Saturday, May 12, 2007

Teach Your Children How to Handle Money and Stay Out of Debt

The schools and parents are failing today's children in a very important area - money management and economics. Many of the young people never take a course in Economics. A few take it in college. People are not being taught how to manage their money and how the economy works, and then are unable to teach their own children. This is a cycle that needs to be stopped.

Without a good understanding of economics people will believe whatever the government or the media tell them about why taxes need to be raised, or why we need to impose unfair tariffs, and so on. No matter what you think about Reagan as a president, he was right about his economic policy: let people hold onto more of their money and the taxes collected will actually increase.

If you were old enough in 1980 to remember what was happening, you might remember how the United States was in a terrible period of high inflation (interest to buy a house was in the double digits), low morale, and a weak economy. Remember the term "malaise?" The whole country was described as being in a malaise.

Then Reagan became president and lowered taxes, encouraged us to work hard and invest in IRAs that earned 10% tax free interest, and told us to be proud to be Americans. It worked.

The nation had such a dramatic turnaround economically that Reagan won a landslide in 1984. Even the media couldn't deter people from voting for Reagan. He won 49 states, losing only in Minnesota, which was his opponent's home state.

What does this have to do with money management and economics? For one, it showed how lowering taxes really does increase tax revenue. It showed how if the government lets Americans keep more of their hard-earned money they will invest it wisely and create wealth.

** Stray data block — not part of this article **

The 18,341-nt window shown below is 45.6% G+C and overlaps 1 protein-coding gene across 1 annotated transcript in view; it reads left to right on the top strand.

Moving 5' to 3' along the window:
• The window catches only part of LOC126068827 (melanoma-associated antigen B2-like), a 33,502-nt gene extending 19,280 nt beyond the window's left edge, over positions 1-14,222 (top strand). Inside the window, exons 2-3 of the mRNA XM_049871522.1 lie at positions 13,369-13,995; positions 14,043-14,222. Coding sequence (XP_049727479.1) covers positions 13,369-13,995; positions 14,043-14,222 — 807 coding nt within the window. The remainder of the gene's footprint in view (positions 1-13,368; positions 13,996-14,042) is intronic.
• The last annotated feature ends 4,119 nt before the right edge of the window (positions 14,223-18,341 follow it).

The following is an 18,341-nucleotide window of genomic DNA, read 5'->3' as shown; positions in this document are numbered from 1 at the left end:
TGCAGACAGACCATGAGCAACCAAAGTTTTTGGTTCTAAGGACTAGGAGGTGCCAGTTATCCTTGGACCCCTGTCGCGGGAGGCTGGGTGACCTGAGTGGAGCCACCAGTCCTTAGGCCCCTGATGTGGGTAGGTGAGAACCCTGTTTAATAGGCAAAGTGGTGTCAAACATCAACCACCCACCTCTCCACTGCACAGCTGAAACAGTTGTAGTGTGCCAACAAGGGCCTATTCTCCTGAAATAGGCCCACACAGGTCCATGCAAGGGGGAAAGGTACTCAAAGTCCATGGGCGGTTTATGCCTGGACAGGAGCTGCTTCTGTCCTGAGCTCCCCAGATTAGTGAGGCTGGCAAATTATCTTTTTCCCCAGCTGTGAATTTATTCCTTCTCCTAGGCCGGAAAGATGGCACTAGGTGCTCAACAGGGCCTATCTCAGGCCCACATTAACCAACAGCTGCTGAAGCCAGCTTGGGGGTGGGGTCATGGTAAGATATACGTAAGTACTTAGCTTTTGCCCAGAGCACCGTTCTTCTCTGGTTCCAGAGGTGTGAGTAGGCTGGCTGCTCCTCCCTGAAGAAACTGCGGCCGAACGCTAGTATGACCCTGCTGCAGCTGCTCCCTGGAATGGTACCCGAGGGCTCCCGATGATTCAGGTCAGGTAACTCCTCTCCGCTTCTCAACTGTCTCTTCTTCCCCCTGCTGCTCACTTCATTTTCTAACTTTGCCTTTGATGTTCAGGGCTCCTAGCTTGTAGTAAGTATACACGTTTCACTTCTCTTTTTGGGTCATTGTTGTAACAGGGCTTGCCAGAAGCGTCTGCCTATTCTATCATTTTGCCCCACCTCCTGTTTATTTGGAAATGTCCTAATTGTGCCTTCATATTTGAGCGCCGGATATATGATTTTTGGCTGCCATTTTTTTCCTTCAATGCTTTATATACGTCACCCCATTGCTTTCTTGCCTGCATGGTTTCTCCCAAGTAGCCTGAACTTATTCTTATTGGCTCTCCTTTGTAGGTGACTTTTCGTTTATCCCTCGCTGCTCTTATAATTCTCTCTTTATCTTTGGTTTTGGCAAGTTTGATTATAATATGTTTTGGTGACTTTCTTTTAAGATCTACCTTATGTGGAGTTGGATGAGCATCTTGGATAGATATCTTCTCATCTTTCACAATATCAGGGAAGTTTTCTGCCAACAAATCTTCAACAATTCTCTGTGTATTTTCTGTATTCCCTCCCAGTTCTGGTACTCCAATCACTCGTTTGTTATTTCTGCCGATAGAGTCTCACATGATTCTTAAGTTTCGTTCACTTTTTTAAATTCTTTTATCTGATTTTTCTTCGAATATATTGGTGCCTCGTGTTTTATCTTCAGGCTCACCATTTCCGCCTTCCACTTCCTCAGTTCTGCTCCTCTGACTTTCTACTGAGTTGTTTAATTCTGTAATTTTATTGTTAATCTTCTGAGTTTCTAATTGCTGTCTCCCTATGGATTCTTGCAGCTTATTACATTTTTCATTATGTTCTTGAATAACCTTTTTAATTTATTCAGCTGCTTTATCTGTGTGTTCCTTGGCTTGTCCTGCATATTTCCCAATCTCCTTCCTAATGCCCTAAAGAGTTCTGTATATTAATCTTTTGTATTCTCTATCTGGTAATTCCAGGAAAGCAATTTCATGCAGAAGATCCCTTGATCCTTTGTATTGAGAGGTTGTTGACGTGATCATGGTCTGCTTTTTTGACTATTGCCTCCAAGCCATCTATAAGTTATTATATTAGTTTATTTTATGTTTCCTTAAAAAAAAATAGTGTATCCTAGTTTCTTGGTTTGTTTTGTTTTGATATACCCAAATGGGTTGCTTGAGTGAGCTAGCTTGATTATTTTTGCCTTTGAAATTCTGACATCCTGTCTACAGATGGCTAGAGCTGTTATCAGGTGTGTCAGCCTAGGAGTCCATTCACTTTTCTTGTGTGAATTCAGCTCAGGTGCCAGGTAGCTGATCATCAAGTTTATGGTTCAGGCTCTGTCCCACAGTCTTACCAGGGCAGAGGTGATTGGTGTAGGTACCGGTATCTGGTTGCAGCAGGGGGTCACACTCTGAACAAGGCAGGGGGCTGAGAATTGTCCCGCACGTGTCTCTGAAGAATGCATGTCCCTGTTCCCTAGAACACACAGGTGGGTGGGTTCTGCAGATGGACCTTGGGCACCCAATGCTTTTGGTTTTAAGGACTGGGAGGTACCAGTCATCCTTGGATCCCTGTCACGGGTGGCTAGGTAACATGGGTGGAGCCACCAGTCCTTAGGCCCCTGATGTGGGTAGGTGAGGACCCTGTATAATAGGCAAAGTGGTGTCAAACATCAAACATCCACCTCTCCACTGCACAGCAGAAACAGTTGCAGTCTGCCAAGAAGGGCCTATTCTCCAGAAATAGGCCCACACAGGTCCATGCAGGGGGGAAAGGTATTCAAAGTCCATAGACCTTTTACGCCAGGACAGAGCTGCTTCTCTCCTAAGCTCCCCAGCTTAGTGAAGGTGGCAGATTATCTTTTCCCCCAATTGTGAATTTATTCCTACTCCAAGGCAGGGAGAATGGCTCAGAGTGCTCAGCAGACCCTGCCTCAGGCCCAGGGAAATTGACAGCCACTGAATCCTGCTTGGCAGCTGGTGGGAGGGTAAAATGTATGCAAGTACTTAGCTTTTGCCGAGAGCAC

Americans took their money and invested in businesses. That in turn created more jobs for the low and middle classes. Charitable giving increased during the 80s when people gave more to the poor.

So what does this history lesson teach us about handling money? It teaches us that lowering taxes is always a good thing. It teaches us that living within our means is necessary to keep out of debt. And it teaches us that it is good to be generous and help others.

Today we have grown accustomed to paying for everything with credit. We buy our cars, our vacations, and our toys on credit. We even pay for our education on credit. Then each month when the bills come due we struggle to pay the minimum amounts due.

It's not easy to get out from under a lot of debt, but it is possible. It requires a lot of discipline. It might require selling the new sports car or the new 4x4 to get an older vehicle. It might even require selling the house with the super-big mortgage and buying a smaller home that you can better afford.

Selling your home might not be such a bad idea. Sell the home that takes up so much of your income and buy a duplex or fourplex. Then, you rent out all the units but the one that you live in. That way other people are paying your mortgage.

In closing, keep this in mind: If the minimum payment on your credit card debt requires more than 15% of your income, it is out of control. Take care of the problem now before it gets any worse. If you need to, shop around for a good, trustworthy and knowledgeable financial counselor and get help to reduce your debt.

Be sure you don't let this problem destroy your marriage. This is a temporary set back and there is no need to blame the other person. Work together and start digging your way out of debt.

If you can stick with it and succeed you will be stronger and wiser for having lived through it. You can then teach your own children how to not make the same mistakes you made.

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